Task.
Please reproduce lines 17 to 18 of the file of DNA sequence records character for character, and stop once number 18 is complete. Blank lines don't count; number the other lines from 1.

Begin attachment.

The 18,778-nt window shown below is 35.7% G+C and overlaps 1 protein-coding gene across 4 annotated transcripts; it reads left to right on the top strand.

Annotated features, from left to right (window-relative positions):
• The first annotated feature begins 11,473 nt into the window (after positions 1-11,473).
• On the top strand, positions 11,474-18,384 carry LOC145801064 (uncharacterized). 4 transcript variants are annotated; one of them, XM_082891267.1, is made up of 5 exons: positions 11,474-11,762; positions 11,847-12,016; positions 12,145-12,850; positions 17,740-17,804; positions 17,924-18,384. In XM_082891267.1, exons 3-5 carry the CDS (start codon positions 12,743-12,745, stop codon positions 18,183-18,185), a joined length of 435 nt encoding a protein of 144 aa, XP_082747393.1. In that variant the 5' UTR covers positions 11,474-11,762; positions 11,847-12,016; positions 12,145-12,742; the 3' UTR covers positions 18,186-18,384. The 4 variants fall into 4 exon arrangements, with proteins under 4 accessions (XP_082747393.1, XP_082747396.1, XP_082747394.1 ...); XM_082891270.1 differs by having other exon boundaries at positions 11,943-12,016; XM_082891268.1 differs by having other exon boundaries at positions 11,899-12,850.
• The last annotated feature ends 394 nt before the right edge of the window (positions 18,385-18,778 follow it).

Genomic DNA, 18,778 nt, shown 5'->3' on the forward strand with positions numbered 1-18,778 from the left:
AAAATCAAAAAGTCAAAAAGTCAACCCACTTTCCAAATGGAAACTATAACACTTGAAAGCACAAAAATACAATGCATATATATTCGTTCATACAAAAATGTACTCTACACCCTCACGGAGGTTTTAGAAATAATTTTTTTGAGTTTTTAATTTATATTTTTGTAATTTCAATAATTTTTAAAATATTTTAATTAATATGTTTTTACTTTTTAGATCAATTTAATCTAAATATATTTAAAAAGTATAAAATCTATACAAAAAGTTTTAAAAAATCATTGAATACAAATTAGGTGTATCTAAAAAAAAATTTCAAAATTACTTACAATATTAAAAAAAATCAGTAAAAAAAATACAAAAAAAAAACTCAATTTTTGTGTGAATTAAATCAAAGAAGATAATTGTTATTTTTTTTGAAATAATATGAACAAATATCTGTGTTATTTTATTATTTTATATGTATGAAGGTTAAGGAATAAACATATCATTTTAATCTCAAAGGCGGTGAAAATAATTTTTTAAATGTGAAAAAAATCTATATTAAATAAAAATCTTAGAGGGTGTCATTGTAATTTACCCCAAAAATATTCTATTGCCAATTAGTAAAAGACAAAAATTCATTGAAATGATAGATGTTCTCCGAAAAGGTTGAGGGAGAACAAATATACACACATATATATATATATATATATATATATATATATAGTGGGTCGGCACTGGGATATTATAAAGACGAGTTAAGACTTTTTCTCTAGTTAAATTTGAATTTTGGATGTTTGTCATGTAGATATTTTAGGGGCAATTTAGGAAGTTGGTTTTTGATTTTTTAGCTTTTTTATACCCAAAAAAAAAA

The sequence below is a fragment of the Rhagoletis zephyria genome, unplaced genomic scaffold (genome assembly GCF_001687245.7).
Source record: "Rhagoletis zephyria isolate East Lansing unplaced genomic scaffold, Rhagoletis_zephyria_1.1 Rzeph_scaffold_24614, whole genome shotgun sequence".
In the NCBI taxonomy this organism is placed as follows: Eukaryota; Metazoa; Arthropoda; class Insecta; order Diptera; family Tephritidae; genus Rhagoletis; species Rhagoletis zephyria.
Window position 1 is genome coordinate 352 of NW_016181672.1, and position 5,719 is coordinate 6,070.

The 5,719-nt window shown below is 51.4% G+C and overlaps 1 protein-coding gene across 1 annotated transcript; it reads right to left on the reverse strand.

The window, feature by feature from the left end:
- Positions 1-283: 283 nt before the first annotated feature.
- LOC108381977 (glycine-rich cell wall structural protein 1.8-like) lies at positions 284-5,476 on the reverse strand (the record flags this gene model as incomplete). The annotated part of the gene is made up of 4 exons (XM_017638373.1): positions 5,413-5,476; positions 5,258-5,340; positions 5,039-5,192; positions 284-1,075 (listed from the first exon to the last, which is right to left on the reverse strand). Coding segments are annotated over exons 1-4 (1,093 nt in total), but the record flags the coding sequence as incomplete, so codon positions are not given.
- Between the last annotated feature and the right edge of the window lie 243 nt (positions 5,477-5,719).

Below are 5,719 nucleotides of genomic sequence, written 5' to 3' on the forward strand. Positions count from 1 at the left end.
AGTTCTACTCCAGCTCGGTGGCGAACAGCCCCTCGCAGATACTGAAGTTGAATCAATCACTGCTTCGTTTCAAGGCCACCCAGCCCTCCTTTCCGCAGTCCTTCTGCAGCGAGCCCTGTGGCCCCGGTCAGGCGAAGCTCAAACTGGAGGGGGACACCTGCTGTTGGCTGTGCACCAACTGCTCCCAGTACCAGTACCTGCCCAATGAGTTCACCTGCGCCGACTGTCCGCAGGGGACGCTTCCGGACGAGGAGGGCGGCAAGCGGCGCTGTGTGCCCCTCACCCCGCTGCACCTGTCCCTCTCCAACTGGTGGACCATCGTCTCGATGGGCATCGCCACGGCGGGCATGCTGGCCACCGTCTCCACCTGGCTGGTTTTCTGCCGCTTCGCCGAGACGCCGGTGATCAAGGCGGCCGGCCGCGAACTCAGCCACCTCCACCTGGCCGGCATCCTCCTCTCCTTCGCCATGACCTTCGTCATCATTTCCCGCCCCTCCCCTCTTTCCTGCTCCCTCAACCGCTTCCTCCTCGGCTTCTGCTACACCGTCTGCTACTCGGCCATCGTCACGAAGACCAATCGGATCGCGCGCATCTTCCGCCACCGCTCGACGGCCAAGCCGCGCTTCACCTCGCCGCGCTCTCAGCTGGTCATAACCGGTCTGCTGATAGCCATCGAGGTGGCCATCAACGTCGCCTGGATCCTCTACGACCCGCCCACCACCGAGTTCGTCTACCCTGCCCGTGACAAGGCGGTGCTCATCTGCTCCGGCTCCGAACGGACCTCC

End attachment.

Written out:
Below are 5,719 nucleotides of genomic sequence, written 5' to 3' on the forward strand. Positions count from 1 at the left end.
AGTTCTACTCCAGCTCGGTGGCGAACAGCCCCTCGCAGATACTGAAGTTGAATCAATCACTGCTTCGTTTCAAGGCCACCCAGCCCTCCTTTCCGCAGTCCTTCTGCAGCGAGCCCTGTGGCCCCGGTCAGGCGAAGCTCAAACTGGAGGGGGACACCTGCTGTTGGCTGTGCACCAACTGCTCCCAGTACCAGTACCTGCCCAATGAGTTCACCTGCGCCGACTGTCCGCAGGGGACGCTTCCGGACGAGGAGGGCGGCAAGCGGCGCTGTGTGCCCCTCACCCCGCTGCACCTGTCCCTCTCCAACTGGTGGACCATCGTCTCGATGGGCATCGCCACGGCGGGCATGCTGGCCACCGTCTCCACCTGGCTGGTTTTCTGCCGCTTCGCCGAGACGCCGGTGATCAAGGCGGCCGGCCGCGAACTCAGCCACCTCCACCTGGCCGGCATCCTCCTCTCCTTCGCCATGACCTTCGTCATCATTTCCCGCCCCTCCCCTCTTTCCTGCTCCCTCAACCGCTTCCTCCTCGGCTTCTGCTACACCGTCTGCTACTCGGCCATCGTCACGAAGACCAATCGGATCGCGCGCATCTTCCGCCACCGCTCGACGGCCAAGCCGCGCTTCACCTCGCCGCGCTCTCAGCTGGTCATAACCGGTCTGCTGATAGCCATCGAGGTGGCCATCAACGTCGCCTGGATCCTCTACGACCCGCCCACCACCGAGTTCGTCTACCCTGCCCGTGACAAGGCGGTGCTCATCTGCTCCGGCTCCGAACGGACCTCC